If it doesn’t cover rape then it obviously can’t be used as a technicality by the defense lawyers to argue that it shoudl cover rape. That’s, like, the exact opposite of how technicalities work.

And an illegal arrest would, at most, only invalidate evidence gathered as a result of the arrest. Obviously most of the substantive evidence (the accusation, any injuries to the victim, the condition of the hotel room, the fact that he tried to flee the country) was not discovered as a result of the arrest.

Rahul May 16, 2011 at 1:59 am

But I wonder what about the fact that he would have been in France by now if not for the illegal arrest? Then he would have needed to be extradited and it would depend on the agreement the countries have. Look at Roman Polanski’s case.

So I wonder if the courts will consider the aspect that he was kept illegally in the US. At worst the lawyers might be able to use it as some mitigating circumstance. Also, if DSK’s detention was indeed illegal out goes any confessions etc. that they might extract from him.

pjay May 14, 2011 at 10:05 pm

The maid was a Mengerian.

Danny May 14, 2011 at 10:18 pm

What matters is the aggregate, not the individual. The supply curve for the labor of an individual may slope in whichever direction it wants to slope, but in the aggregate, the slope of the supply curve for labor is very predictable. This means that at best you can only apply a statistical possibility as to the behavior of an individual by extrapolating from aggregate data. Sure, the incentives he faces make his guilt more improbable, but they don’t make them impossible.

Pandaemoni May 14, 2011 at 10:58 pm

All people, economists and non-economists alike, should recognize that homo economicus—the purely rational actor—never existed. One problem: prospect theory suggests that actual assessments of the risks of a given situation often deviate sharply from what we’d expect under a strict expected utility model. In general though, human psychology evolved over time and contains many features which, while they may have been adaptive many thousands of years ago, cause us to deviate from the courses of action one would expect of a rational decision-maker.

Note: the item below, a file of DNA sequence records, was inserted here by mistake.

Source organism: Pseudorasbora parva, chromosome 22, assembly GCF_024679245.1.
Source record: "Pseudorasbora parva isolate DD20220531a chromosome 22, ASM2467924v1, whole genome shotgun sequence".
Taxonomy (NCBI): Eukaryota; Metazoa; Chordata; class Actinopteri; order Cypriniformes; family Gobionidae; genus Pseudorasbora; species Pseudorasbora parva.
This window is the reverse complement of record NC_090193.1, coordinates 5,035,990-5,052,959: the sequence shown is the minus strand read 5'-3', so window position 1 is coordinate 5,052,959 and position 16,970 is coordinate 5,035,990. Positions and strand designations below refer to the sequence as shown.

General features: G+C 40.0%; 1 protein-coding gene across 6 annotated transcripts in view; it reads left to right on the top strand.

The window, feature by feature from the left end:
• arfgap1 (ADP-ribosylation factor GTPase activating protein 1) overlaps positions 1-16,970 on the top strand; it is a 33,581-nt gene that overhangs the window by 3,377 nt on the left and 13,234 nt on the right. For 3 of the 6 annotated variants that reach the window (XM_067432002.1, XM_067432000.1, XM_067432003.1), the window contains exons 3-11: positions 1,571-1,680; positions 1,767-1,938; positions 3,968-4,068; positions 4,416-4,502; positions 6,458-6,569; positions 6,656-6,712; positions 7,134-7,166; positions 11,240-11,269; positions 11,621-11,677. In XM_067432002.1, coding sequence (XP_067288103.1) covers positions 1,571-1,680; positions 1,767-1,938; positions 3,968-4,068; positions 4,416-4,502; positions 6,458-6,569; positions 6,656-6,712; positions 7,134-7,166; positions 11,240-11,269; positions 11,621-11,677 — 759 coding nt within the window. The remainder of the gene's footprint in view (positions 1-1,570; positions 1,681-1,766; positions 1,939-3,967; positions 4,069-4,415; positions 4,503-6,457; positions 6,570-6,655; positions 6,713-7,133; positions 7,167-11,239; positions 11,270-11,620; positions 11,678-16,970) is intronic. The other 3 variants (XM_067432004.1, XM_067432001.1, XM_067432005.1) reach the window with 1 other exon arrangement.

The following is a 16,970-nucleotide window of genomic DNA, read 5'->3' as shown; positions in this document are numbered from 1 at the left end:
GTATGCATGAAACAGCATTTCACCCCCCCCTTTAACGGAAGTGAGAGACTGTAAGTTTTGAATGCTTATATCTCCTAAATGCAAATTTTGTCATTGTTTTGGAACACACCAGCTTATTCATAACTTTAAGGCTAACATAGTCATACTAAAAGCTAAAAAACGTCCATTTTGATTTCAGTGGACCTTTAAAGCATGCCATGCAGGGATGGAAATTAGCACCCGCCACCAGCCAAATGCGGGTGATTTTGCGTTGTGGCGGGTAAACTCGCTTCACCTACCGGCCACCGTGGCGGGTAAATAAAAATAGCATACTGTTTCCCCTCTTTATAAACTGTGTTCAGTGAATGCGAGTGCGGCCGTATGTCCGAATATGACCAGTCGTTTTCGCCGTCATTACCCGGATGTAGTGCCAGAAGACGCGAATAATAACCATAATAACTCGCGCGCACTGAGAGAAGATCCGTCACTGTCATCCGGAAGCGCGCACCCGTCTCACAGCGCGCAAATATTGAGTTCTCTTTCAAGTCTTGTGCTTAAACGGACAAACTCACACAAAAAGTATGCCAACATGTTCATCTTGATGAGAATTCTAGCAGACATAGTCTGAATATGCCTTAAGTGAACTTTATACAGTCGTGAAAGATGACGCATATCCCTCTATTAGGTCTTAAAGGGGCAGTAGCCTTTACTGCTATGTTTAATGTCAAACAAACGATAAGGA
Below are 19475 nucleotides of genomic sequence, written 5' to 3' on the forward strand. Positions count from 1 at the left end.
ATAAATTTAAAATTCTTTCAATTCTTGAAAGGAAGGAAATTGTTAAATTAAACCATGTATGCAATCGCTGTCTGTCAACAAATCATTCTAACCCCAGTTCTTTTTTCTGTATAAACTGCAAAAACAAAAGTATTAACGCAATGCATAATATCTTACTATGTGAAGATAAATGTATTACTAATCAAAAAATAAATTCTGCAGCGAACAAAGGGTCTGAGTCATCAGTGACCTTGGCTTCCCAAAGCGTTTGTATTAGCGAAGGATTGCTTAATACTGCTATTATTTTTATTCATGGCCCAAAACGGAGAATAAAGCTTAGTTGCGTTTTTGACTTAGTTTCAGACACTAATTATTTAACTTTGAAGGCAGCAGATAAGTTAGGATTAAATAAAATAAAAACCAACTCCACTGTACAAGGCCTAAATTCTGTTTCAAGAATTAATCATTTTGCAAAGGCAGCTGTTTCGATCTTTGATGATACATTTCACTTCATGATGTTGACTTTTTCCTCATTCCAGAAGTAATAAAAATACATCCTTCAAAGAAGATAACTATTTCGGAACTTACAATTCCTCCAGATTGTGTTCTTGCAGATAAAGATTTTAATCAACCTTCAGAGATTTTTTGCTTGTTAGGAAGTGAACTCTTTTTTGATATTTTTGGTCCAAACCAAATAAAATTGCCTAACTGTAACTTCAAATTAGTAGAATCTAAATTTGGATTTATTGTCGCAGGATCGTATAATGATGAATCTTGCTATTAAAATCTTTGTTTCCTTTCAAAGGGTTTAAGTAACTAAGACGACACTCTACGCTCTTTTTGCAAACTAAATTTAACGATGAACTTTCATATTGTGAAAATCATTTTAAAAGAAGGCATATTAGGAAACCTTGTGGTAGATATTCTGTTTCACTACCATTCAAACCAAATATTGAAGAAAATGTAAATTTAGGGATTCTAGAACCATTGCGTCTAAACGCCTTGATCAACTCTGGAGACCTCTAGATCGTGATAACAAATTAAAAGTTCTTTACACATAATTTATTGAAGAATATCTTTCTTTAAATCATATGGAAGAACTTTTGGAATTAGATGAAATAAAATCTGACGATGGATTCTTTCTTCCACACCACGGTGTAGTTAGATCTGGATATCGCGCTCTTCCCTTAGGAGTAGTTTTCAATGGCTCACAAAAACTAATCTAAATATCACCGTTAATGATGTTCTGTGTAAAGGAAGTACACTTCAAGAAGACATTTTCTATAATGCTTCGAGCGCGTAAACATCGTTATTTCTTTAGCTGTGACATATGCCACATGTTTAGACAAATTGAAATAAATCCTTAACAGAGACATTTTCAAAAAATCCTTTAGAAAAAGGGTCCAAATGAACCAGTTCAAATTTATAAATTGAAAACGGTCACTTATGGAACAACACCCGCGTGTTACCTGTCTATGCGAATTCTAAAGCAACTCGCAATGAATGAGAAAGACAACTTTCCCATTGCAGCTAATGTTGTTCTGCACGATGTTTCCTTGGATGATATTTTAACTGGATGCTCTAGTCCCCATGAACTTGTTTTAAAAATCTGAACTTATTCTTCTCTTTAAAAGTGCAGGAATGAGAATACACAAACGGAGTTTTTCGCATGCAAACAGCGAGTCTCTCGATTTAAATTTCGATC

Assuming there is “too much to lose” can be used as an explanatory model suggests that Gary Hart never had his photo taken on the Monkey Business, Bill Clinton really did not have sexual relations with that woman, Miss Lewinski, Henry VIII probably stuck with his first wife, and Mark Anthony probably broke it off with Cleopatra once it became clear that would cause him trouble. Sex scandals are a trope in our society and the only difference here is the allegation that force was used. That’s just a small variation on the well-established pattern.

john May 14, 2011 at 11:12 pm

What a pointless observation!

anon May 14, 2011 at 11:23 pm

+1
TC,
You asked this only of Kobe? Not Woods, Spitzer, Clinton,Jackson ,Edwards,Ensign,……….
And how many more before deicding that may be its not a question worth asking?

MC May 14, 2011 at 11:33 pm

…Sanford, Craig, Favre, O.J. Freaking Simpson…

Rahul May 15, 2011 at 12:00 am

…..Tiger Woods and the president of Israel

Careless May 15, 2011 at 12:36 pm

Having a consensual affair is not “shocking” behavior for successful men. Michael Jackson was all sorts of weird to begin with. Clinton I’ll give you.

Rahul May 15, 2011 at 2:56 pm

It is shocking if it will result in a large loss of career / wealth / power / prestige.

Elvin May 14, 2011 at 11:25 pm

DSK has a reputation of being an unrepentant and particularly aggressive womanizer. The Roissy crowd would love him.

Normally, an individual with a lot to lose would hesitate to brazenly cheat on his wife, much less commit a crime (I don’t know if DSK is married). However, with DSK, he may gotten away with this behavior in the past and consequently underestimated the risks of getting caught and/or the repercussions. This would especially be true if he had been accused in the past and beat the rap somehow. (I wouldn’t be surprised if there are more stories about how he has used his power to cover up and intimidate past conquests that he forced himself on.)

I suppose that it is possible that he knew the correct odds of getting caught and has simply rolled the dice too many times. I don’t like this explanation.

I haven’t thought about the status of the victim. My guess is that the data shows that we punish those who commit crimes against maids less than we punish crimes against hot Hollywood actresses. A maid may be a more tempting target.

Greg Ransom May 14, 2011 at 11:27 pm

Predicting individual behavior isn’t economic science — Hayek

john b May 15, 2011 at 10:03 am

Or psychohistory — Seldon

James May 14, 2011 at 11:47 pm

When I was a law student, I worked on a couple of death penalty cases. You’d think even your “ordinary” criminal could see that killing someone else might lead to their being imprisoned for life or lethally injected. But alas, people go on killing despite the very strong counter-incentives that society has established not to do so.